I have never played Appletters or Pairs in Pears, but they are made by the same creator of Bananagrams. Appletters seems like it would be really good for younger kids. They just need to build a chain of words by adding to the beginning or the end. The goals of Pairs in Pears is to use all your letters by making pairs of words. Seems like younger kids could play this too, since making pairs of three letter words would be fairly simple.
Boggle is a classic game many teachers have already recreated for their classroom. You shake up the letters and then form words of connected letters. There is even Big Boggle available now so larger words can be formed! Boggle Jr. is much simpler. You can either simply have students match the letters to the word shown on the card, or you can cover up the word and have them try to spell it themselves.
Scattegories is an adult game, but I could see older students being able to play it, especially those that like a challenge. It comes with cards with lists of categories on them and a 26 letter die. You roll the die and then have to think of something to match each category that starts with the given letter. Maybe you have the letter S...and you have to write down a food that starts with S, a sport that starts with S, etc. To make this game simpler, you could forgo the timer and allow kids to use the dictionary in order to find words. And if nothing else, the die is really cool so if you have this game sitting around your house I am sure you can find use for the die with all the letters of the alphabet on it!
While most elementary aged students aren't going to be able to play Scrabble as intended, they sure do love to try! My kids simply like building words in a chain using the tiles on the board. Since the tiles have numbers on them, the kids could also see how much each of their spelling words is "worth" and things of that nature. Scrabble Jr. is a lot easier since the words are already spelled out on the board.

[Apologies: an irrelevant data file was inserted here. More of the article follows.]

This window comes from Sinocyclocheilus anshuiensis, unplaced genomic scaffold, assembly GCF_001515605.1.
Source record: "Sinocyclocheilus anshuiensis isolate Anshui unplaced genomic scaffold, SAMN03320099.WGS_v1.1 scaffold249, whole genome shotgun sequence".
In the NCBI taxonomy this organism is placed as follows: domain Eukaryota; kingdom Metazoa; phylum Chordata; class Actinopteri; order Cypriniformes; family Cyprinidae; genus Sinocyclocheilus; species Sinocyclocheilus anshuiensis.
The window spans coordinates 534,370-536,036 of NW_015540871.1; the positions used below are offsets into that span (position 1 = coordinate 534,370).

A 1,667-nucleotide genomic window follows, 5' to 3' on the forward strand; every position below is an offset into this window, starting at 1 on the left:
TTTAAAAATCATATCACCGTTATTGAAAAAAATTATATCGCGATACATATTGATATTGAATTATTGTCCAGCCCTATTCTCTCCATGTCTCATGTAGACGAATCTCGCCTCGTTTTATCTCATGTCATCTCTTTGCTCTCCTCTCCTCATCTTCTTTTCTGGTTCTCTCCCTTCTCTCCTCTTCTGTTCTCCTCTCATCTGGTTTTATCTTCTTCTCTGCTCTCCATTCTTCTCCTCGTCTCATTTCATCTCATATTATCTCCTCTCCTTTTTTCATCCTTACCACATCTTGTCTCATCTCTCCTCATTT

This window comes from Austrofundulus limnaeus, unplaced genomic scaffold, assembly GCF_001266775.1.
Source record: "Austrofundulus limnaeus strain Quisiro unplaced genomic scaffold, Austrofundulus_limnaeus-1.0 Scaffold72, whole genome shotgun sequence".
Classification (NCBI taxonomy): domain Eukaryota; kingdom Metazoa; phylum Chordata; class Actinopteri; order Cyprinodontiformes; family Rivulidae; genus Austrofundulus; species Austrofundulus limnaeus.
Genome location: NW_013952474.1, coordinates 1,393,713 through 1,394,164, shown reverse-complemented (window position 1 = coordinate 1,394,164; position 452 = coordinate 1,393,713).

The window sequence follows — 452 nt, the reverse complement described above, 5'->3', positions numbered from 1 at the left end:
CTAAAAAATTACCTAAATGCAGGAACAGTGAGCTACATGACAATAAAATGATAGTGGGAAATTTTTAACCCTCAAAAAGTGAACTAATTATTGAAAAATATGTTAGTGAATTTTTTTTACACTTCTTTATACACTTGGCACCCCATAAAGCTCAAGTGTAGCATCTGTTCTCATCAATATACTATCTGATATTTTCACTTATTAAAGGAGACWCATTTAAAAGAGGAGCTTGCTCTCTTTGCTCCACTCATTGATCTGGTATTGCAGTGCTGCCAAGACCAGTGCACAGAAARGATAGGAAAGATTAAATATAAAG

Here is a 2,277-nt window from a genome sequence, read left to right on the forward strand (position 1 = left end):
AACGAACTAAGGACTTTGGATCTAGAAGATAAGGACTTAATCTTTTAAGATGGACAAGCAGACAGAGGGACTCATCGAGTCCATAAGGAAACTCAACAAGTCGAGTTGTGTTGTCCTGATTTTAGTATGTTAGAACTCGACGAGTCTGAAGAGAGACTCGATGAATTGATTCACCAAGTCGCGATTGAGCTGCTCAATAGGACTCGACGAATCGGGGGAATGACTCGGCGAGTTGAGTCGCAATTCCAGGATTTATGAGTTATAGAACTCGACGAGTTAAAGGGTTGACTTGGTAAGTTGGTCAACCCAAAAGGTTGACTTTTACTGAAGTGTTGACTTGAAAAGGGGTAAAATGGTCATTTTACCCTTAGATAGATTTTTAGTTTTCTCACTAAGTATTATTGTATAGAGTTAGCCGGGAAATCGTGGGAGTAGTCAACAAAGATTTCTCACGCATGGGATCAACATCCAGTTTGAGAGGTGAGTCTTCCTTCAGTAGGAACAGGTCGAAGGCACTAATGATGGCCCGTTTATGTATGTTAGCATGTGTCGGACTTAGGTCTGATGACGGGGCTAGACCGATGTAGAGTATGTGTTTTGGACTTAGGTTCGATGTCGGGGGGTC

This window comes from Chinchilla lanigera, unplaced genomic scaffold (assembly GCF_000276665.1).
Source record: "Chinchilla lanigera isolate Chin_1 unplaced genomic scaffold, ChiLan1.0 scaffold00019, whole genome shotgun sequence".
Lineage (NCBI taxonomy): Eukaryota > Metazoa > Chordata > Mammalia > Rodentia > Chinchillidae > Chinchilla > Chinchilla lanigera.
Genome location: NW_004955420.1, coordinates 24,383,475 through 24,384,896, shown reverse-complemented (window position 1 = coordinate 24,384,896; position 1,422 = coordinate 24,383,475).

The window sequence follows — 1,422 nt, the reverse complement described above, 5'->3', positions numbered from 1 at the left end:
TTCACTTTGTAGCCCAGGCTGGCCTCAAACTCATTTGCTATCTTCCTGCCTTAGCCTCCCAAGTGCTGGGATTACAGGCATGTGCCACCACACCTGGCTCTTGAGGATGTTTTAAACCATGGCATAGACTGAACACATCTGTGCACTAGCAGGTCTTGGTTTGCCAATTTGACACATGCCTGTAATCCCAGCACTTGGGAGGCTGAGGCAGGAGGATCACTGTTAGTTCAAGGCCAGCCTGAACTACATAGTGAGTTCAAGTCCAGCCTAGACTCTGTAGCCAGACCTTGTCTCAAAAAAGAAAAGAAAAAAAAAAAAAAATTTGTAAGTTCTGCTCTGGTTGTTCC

Taboo is another game for adults, but it's fun and could certainly be played with kids as long as you controlled which cards were in play as some of them would be much too hard. Basically, you try to get your teammates to guess a word without using any of the key words on the card. For example, if the word was apple, you might not be able to say red, fruit, round, or tree. So the kids have to think of other ways to describe the item. Great for vocabulary!
While not a board game, don't forget about Mad Libs! The books are cheap (at places like Half Price Books or if you find them one clearance) and a fun way to practice grammar/parts of speech. Students have to fill in words by using the given parts of speech. When finished, they read the silly story they have created. The books come in all sorts of themes. Mad Libs Jr. has symbols instead of the parts of speech listed in the stories and then it gives lists of words to choose from. Personally, I find the junior books somewhat confusing. My second grades are able to use the regular Mad Libs books just fine.
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I hope you found something new you can use with your students or maybe even for a game night at home. If you have some other favorites that I am forgetting, please leave them in the comments section. I'd love to add them. If you are looking for other word work or vocabulary activities, follow my Pinterest boards below.